Friday, October 21, 2005
The Lost Files -- A Review
I've been a member of Russell Brunson's "The Lost Files" for several months, and have gotten a feel for the quality and types of ebooks offered there.
With the site about to be re-launched, I thought I'd pass along some thoughts about the site for those who are hoping to get in the 'second wave' of memberships.
Ratio of Pre-1923 to Renewal Eligible Books:
Of all the books offered to date, only two of them were published after January 1, 1923... the date before which no research is necessary to determine the copyright status of the work.
The ratio 6:1
10 self help/self-mastery
Usability of Books Offered
There are a number of people on the membership forum currently discussing the distinct lack of sales of the products when they sell them 'as is'
I have not tried to sell any of these books, so I can't say if that's because of poor sales technique, or merely because they aren't saleable in their original form.
I can relate the AdSense earning potential of the books. And the answer to that is... it depends.
Many of the older works are difficult for contextual advertising systems like AdSense to deal with because of the arcane language. With a little effort -- some searching and replacing of words with more modern keywords and phrases, keyword strong page names, AND if you already have a site in the same niche, then it is possible to generate a semi-respectable Adsense commission from the book pages. Not huge, but almost worthwhile.
Setting up an AdSense site specifically from these books -- especially the self-help ones -- is less promising.
Best use, I'd wager, is as a bonus for another offer, or as an offering in a membership site.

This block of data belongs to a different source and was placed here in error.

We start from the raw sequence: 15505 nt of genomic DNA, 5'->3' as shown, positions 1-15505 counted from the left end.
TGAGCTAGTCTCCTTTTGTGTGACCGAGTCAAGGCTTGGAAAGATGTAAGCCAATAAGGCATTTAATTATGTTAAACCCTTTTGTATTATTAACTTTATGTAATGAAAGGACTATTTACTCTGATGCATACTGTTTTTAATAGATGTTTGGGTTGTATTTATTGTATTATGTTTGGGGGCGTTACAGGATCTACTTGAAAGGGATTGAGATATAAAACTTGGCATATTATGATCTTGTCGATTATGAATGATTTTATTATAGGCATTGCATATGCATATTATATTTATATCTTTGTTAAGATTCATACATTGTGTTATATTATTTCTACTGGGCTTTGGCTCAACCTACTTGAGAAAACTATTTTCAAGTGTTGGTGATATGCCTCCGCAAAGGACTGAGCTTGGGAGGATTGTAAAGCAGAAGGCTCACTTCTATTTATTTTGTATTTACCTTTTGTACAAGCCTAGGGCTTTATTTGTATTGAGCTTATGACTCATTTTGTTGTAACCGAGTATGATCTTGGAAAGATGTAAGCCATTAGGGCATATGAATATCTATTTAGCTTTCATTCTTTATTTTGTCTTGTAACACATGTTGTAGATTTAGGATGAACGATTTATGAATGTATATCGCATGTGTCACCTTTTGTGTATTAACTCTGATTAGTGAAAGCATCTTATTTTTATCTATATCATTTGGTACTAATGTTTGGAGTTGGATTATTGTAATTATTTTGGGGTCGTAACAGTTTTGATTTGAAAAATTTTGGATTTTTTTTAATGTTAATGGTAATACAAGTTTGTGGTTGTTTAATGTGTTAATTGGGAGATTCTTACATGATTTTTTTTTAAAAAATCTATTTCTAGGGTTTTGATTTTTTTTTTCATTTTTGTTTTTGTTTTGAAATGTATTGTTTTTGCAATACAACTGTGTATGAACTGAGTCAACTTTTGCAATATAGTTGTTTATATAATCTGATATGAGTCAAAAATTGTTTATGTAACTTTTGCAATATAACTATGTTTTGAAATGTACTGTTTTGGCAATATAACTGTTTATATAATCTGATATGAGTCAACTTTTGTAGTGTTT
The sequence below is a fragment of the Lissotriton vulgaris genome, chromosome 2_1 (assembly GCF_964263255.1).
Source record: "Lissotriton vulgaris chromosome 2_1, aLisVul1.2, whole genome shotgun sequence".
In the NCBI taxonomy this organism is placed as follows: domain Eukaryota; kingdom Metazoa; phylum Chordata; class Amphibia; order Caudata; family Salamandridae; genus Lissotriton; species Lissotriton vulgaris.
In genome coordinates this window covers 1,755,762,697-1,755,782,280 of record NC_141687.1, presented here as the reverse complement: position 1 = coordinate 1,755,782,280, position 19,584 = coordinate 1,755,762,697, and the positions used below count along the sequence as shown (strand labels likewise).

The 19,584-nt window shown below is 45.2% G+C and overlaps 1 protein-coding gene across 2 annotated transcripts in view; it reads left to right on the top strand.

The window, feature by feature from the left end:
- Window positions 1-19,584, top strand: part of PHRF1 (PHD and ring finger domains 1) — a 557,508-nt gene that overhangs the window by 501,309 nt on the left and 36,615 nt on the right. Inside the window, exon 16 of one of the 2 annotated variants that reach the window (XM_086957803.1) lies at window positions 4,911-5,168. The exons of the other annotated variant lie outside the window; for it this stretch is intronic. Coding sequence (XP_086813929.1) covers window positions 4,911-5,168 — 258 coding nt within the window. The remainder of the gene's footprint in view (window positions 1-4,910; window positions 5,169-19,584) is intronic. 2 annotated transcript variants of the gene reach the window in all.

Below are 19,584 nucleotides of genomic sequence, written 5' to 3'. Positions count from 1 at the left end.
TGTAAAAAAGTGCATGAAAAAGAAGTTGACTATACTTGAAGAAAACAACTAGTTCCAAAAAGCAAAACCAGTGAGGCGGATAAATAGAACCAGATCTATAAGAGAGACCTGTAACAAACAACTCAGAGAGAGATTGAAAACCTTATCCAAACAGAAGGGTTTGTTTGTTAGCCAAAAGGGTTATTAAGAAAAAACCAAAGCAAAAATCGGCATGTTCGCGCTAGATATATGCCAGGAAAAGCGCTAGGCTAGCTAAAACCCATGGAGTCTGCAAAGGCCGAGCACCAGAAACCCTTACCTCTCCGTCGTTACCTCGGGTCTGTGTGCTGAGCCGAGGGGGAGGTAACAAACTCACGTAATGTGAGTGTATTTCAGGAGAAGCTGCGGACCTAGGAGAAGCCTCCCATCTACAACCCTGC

I am barely, just barely, making enough from my Lost Files purchases to make it worth while. And the only reason I'm succeeding that much is that I have a few popular sites that are related enough to some of the topics that I could get the content spidered and ranked before anyone else putting the files online, and Adsense ads that lean toward my site's topics, even if the content is a little off.
If you're confident in your ability to utilize old, old books in the self-help/self-mastery genre, sign up when the site begins to accept memberships again.
If you're not sure, it's probably best to head elsewhere, like EasyNicheProduct.com or NichePD.com.
The former is not public domain, but is very niche oriented, offering three different 'themed' offerings each month. The books are in desperate need of editing as-is, but the niches are ones that have far more potential than the ones from The Lost Files.
The second, NichePD.com, I have not tried yet, but I will join and offer a summary once I get a good feel for what's being offered.
Public Domain Research Software